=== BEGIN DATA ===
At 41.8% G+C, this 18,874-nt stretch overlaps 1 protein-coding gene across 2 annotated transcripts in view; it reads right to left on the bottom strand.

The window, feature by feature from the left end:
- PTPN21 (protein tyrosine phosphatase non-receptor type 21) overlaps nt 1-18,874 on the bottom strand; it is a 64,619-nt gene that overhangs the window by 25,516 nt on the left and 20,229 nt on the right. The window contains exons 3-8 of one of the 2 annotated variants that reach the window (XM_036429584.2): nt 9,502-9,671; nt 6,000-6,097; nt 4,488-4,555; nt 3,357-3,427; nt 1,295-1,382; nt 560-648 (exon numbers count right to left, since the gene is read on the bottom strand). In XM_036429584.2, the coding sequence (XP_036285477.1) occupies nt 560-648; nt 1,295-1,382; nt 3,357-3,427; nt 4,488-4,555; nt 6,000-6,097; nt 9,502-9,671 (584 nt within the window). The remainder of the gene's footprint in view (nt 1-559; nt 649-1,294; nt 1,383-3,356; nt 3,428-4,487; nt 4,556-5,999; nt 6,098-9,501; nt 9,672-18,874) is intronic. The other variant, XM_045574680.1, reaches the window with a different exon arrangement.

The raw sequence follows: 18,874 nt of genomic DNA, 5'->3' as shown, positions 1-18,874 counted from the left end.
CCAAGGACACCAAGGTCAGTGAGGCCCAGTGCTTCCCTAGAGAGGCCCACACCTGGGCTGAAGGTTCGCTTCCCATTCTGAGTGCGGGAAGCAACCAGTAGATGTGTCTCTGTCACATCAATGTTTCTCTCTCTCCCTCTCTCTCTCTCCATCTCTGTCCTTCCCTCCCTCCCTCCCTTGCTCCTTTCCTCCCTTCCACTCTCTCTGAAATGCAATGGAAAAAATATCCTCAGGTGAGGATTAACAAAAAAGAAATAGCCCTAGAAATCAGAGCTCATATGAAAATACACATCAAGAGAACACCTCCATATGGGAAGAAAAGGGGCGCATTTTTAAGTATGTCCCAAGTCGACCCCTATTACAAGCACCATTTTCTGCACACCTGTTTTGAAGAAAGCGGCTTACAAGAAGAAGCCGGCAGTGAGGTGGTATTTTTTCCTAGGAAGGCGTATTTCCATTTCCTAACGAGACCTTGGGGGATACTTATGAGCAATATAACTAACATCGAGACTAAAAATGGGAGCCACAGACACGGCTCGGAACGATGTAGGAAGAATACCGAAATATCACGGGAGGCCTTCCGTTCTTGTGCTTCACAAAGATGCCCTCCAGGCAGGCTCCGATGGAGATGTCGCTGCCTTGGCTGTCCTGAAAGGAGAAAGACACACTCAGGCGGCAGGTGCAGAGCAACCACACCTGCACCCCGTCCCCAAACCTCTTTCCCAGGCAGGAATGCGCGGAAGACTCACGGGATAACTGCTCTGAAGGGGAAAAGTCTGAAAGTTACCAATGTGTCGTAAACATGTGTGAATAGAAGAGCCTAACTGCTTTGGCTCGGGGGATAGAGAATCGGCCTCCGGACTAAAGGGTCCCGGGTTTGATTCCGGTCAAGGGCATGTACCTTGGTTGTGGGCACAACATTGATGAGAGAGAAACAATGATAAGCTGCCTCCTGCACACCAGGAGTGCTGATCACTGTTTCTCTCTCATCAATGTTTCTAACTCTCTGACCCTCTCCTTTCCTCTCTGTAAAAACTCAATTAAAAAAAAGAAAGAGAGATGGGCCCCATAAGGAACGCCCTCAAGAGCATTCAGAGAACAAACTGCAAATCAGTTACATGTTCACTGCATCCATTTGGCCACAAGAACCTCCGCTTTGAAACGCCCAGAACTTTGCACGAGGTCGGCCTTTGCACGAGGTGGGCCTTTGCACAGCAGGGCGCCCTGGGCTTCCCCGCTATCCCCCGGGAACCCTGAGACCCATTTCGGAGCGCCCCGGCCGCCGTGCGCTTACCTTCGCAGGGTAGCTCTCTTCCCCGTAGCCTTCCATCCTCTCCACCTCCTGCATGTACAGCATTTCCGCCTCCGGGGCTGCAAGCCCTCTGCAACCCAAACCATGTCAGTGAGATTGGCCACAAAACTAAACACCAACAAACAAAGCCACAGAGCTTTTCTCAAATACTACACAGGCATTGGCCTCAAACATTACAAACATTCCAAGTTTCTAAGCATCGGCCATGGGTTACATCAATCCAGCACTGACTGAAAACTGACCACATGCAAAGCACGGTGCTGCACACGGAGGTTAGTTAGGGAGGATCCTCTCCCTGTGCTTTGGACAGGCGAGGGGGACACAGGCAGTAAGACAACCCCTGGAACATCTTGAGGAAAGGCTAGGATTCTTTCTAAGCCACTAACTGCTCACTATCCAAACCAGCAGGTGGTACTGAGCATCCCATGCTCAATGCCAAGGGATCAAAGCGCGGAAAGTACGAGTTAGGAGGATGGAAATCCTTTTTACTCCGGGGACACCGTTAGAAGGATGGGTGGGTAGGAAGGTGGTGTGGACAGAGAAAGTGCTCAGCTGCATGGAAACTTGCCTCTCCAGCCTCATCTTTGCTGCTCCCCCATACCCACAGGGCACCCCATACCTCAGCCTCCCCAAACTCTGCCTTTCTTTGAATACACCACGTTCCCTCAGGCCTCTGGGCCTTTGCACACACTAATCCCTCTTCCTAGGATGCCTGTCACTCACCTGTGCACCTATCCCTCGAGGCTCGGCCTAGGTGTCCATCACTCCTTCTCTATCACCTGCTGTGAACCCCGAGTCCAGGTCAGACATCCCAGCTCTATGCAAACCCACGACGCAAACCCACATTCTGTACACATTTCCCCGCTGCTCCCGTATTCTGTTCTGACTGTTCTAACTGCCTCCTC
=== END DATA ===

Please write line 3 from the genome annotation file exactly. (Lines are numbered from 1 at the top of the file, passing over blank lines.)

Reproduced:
- PTPN21 (protein tyrosine phosphatase non-receptor type 21) overlaps nt 1-18,874 on the bottom strand; it is a 64,619-nt gene that overhangs the window by 25,516 nt on the left and 20,229 nt on the right. The window contains exons 3-8 of one of the 2 annotated variants that reach the window (XM_036429584.2): nt 9,502-9,671; nt 6,000-6,097; nt 4,488-4,555; nt 3,357-3,427; nt 1,295-1,382; nt 560-648 (exon numbers count right to left, since the gene is read on the bottom strand). In XM_036429584.2, the coding sequence (XP_036285477.1) occupies nt 560-648; nt 1,295-1,382; nt 3,357-3,427; nt 4,488-4,555; nt 6,000-6,097; nt 9,502-9,671 (584 nt within the window). The remainder of the gene's footprint in view (nt 1-559; nt 649-1,294; nt 1,383-3,356; nt 3,428-4,487; nt 4,556-5,999; nt 6,098-9,501; nt 9,672-18,874) is intronic. The other variant, XM_045574680.1, reaches the window with a different exon arrangement.